Even though the concept has been utilized for a while at Fraunhofer IOF, the requirements for application with the FORUM mission are extreme, as Eilenberger explains further: “Last but not least because diamond – known as one of the hardest materials in the world – is very difficult to structure. The extreme range also requires pyramids with extremely accurate shapes. This is why we had to develop an etching process that can produce the structures of the necessary shape in an exact and reproducible way.”

    The researchers achieved this with the help of a reactive ion etching process, masked by an electron beam lithography mask. As a result, they achieved an antireflection coefficient of more than 96% thanks to a structural depth of more than 7 micrometers and a precisely defined slope steepness. The colleagues from the Institute of Applied Physics (IAP) at the Friedrich-Schiller-Universität Jena were significantly involved here: "Without this absolutely excellent collaboration and the outstanding etching technology developed at the IAP, the structuring of the diamond would not have been possible or so successful," says Eilenberger.

    “Diamonds are photonics’ best friend”: potential as an optical material

    For Falk Eilenberger and his team, the development shows great potential in the use of diamonds as an optical material: “This project also shows that we can only really start to use the potential of diamond as an optical material through nanostructuring,” he explains. He further continues that diamond is the only optical material that can be used from ultraviolet light to deep infrared. “Due to its high density and heat conductivity, diamond also makes for an excellent material in high-performance laser optics. Compared to classic laser optics, diamond can survive even the most extreme environments with no problems.”

    He goes on: "With this project we also want to show that nanostructured diamond is the material of the future for optics in the extreme range. Our processes enable us exceptionally well to shape this future: diamond meta-optics, waferscale diamond magnetic-field sensors, resonant diamond mirrors and much more. You could say: Diamonds are photonics’ best friend."

    Successful delivery after four years of development

    The FORUM mission marks an important milestone in the study of climate change, as well as the application of diamond structures in space technology. The research team from Jena – consisting of Fraunhofer IOF and IAP staff – has spent four years on the development of the novel diamond structure. The development is carried out in close consultation with the client OHB SE, as well as ESA as the mission’s responsible body.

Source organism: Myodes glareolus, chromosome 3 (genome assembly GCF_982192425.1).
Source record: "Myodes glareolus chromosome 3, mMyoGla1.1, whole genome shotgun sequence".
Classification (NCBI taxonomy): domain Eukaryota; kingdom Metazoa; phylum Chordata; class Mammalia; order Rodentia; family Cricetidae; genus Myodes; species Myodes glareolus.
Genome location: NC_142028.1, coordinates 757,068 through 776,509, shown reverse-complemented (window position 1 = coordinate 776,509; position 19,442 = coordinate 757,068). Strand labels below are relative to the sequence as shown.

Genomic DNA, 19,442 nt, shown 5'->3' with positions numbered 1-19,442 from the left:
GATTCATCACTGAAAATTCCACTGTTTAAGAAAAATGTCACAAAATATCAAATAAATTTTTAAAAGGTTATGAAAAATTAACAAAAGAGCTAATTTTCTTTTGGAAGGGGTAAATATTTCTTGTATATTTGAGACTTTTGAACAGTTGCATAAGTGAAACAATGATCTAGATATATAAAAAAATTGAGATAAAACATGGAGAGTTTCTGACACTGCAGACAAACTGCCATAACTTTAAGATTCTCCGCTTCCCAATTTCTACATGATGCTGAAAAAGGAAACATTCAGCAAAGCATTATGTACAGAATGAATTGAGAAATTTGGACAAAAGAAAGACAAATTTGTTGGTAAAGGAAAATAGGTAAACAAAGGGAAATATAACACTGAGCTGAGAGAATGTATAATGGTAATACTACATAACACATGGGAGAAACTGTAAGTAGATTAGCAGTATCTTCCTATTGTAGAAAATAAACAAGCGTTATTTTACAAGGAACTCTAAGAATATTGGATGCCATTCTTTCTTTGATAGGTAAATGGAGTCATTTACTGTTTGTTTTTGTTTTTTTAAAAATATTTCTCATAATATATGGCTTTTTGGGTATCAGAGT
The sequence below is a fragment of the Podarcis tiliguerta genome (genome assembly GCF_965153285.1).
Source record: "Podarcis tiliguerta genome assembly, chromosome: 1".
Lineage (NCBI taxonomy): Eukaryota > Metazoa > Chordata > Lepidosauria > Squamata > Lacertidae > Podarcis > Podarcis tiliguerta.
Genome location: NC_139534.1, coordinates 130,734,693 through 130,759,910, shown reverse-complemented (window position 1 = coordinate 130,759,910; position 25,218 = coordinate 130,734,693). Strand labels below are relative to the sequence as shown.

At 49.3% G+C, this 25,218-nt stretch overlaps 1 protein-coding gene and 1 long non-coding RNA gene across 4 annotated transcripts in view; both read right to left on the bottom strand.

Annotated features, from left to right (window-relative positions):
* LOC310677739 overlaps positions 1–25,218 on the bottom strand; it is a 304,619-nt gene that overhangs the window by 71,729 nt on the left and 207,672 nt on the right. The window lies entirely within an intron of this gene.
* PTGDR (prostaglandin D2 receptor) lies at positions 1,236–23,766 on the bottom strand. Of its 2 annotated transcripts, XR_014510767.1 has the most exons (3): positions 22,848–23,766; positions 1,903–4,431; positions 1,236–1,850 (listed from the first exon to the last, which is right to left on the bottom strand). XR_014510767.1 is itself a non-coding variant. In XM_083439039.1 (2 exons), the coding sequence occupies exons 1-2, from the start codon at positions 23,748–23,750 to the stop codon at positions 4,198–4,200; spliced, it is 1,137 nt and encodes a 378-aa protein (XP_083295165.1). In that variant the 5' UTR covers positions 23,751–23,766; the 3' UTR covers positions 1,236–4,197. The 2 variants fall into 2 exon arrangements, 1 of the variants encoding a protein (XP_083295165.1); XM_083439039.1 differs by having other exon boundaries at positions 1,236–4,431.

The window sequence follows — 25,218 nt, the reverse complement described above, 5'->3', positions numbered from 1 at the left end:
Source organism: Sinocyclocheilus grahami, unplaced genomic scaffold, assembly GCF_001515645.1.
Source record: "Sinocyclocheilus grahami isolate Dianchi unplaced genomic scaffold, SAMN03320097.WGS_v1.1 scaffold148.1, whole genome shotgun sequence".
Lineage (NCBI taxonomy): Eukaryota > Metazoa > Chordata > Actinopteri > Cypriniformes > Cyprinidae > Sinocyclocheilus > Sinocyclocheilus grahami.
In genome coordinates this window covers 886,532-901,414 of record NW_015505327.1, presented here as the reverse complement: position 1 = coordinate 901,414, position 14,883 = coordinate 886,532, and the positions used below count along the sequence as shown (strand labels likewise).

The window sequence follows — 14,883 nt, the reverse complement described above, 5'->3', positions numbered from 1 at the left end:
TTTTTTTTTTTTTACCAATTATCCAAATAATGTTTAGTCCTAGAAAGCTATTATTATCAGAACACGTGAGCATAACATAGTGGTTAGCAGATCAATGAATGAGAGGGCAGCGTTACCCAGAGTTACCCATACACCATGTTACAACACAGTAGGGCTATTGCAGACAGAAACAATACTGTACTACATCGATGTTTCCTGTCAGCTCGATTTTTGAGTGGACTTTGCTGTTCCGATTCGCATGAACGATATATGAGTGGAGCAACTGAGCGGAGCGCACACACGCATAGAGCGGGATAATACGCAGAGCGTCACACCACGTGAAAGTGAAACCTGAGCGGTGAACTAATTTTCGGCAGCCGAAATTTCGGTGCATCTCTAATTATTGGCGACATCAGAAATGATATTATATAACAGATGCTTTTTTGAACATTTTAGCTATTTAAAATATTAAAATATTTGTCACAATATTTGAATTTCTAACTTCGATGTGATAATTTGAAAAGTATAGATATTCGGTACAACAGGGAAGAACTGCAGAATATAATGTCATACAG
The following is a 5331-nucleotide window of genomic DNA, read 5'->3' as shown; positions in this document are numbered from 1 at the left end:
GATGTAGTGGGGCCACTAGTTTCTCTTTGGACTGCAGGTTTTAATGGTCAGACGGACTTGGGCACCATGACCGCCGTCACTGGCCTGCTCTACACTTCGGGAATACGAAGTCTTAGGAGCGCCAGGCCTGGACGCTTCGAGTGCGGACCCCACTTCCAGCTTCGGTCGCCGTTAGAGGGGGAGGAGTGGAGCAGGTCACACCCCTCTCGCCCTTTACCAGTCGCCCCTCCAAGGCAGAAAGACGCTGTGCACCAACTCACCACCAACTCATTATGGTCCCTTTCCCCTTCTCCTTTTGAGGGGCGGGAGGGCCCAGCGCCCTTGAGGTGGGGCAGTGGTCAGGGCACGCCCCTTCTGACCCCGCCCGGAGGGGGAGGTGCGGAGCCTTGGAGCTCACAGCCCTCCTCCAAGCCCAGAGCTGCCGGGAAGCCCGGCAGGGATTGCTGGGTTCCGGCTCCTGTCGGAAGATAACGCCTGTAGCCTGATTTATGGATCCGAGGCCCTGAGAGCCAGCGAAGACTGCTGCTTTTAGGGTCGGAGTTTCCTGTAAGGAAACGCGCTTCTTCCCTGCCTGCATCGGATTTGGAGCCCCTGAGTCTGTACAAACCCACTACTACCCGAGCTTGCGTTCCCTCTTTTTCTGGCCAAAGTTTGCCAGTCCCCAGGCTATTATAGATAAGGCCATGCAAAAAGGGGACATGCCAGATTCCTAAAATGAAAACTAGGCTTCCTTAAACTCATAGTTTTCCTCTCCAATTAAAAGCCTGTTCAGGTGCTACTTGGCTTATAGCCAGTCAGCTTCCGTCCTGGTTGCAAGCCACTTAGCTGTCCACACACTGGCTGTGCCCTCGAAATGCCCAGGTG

The airworthy beam splitter was handed over to OHB in December 2023.

    Wissenschaftliche Ansprechpartner:

    Dr. Falk Eilenberger
    Fraunhofer IOF
    Department of Micro- and Nanostructured Optics

    Phone: +49 3641 – 807 - 274

    Weitere Informationen:


    A diamond about the size of a credit card acts as a beam splitter.
    A diamond about the size of a credit card acts as a beam splitter.

    Fraunhofer IOF

    Researchers at Fraunhofer IOF observe the diamond structure under the scanning electron microscope.
    Researchers at Fraunhofer IOF observe the diamond structure under the scanning electron microscope.

    Fraunhofer IOF

    Merkmale dieser Pressemitteilung:
    Journalisten, Wirtschaftsvertreter, Wissenschaftler
    Physik / Astronomie, Umwelt / Ökologie


    A diamond about the size of a credit card acts as a beam splitter.

    Zum Download


    Researchers at Fraunhofer IOF observe the diamond structure under the scanning electron microscope.

    Zum Download



    Die Suche / Erweiterte Suche im idw-Archiv

    Sie können Suchbegriffe mit und, oder und / oder nicht verknüpfen, z. B. Philo nicht logie.


    Verknüpfungen können Sie mit Klammern voneinander trennen, z. B. (Philo nicht logie) oder (Psycho und logie).


    Zusammenhängende Worte werden als Wortgruppe gesucht, wenn Sie sie in Anführungsstriche setzen, z. B. „Bundesrepublik Deutschland“.


    Die Erweiterte Suche können Sie auch nutzen, ohne Suchbegriffe einzugeben. Sie orientiert sich dann an den Kriterien, die Sie ausgewählt haben (z. B. nach dem Land oder dem Sachgebiet).

    Haben Sie in einer Kategorie kein Kriterium ausgewählt, wird die gesamte Kategorie durchsucht (z.B. alle Sachgebiete oder alle Länder).